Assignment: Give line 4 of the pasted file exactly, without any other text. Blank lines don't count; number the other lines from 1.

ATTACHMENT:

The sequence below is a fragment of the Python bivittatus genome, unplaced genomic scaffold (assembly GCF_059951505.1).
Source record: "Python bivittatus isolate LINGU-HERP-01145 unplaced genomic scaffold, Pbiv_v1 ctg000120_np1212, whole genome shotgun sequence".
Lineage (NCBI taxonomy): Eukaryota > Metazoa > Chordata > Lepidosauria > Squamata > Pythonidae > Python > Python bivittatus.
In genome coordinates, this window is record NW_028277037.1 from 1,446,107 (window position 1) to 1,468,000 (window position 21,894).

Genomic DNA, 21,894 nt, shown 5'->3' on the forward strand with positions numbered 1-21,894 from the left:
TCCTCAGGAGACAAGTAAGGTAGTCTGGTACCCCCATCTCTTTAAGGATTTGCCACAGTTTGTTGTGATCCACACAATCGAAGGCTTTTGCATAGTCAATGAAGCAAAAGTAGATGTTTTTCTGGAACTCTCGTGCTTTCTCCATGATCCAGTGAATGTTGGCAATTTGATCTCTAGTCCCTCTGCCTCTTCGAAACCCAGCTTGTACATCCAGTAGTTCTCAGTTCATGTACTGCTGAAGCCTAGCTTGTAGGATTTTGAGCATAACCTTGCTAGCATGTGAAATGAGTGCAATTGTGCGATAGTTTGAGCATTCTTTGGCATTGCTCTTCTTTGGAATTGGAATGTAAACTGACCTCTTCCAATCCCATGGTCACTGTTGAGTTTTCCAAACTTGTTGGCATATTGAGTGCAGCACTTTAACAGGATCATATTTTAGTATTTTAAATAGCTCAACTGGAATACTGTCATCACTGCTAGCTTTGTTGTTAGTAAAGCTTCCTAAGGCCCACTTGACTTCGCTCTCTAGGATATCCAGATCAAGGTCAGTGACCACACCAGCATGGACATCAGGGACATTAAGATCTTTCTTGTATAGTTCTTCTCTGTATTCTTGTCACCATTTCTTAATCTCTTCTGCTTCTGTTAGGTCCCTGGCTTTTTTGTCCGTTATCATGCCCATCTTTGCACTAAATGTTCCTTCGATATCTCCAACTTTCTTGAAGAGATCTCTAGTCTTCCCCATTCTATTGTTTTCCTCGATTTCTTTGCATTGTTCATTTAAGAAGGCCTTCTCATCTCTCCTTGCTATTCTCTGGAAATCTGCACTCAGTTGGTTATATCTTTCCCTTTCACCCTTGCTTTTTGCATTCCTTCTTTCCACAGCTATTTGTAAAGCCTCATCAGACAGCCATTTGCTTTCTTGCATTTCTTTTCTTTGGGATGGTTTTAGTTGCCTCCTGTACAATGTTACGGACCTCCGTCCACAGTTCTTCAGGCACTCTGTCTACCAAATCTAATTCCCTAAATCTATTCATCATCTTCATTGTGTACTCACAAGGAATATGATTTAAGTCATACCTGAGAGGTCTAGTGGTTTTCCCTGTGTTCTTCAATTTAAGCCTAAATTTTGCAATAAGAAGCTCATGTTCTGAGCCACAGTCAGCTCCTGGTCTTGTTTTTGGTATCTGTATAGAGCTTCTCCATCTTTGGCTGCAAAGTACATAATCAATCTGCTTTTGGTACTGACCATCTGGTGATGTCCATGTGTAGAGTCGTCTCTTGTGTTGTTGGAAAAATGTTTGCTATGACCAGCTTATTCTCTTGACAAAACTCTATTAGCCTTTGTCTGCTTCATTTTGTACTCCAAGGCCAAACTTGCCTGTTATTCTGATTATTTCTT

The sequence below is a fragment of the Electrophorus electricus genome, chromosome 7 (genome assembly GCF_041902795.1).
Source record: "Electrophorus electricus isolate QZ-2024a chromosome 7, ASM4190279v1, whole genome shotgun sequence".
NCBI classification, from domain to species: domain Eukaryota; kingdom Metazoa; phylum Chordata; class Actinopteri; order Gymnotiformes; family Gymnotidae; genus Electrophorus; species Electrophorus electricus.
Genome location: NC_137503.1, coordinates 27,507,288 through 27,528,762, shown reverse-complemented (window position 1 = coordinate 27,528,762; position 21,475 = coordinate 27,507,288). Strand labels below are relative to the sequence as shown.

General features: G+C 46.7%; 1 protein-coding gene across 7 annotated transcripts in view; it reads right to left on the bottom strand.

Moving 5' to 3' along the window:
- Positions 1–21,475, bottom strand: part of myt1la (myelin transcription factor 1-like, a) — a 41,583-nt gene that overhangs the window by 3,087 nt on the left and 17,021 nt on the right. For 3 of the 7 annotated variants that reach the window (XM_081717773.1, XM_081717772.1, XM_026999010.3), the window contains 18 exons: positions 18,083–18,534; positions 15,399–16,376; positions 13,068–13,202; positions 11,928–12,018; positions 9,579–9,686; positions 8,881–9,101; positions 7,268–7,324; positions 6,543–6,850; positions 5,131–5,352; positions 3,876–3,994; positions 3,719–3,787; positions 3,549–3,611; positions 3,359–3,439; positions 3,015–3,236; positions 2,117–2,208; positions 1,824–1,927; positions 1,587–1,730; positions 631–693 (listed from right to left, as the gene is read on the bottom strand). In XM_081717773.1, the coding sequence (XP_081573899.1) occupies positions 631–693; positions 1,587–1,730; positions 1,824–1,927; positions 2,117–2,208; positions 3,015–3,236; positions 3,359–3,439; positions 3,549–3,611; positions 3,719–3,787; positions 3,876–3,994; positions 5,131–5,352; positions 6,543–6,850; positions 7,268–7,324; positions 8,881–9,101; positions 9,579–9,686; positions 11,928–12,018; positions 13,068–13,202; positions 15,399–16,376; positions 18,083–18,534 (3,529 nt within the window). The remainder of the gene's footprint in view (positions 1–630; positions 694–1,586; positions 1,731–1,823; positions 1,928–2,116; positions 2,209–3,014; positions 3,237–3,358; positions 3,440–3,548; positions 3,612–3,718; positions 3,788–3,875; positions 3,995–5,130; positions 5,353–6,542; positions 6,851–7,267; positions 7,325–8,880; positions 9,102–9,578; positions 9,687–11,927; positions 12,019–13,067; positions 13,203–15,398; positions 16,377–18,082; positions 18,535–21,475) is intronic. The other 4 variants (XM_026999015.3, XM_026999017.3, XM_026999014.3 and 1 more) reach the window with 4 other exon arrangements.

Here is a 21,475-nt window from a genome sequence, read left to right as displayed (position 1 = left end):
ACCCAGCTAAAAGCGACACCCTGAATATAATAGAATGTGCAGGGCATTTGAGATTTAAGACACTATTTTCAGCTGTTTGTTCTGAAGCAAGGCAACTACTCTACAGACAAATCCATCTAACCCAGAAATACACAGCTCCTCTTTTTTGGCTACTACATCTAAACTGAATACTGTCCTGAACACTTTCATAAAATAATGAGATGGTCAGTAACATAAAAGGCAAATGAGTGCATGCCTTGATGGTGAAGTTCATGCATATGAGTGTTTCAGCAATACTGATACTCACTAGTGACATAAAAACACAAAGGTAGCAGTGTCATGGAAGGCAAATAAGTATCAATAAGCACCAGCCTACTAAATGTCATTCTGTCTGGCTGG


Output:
In genome coordinates, this window is record NW_028277037.1 from 1,446,107 (window position 1) to 1,468,000 (window position 21,894).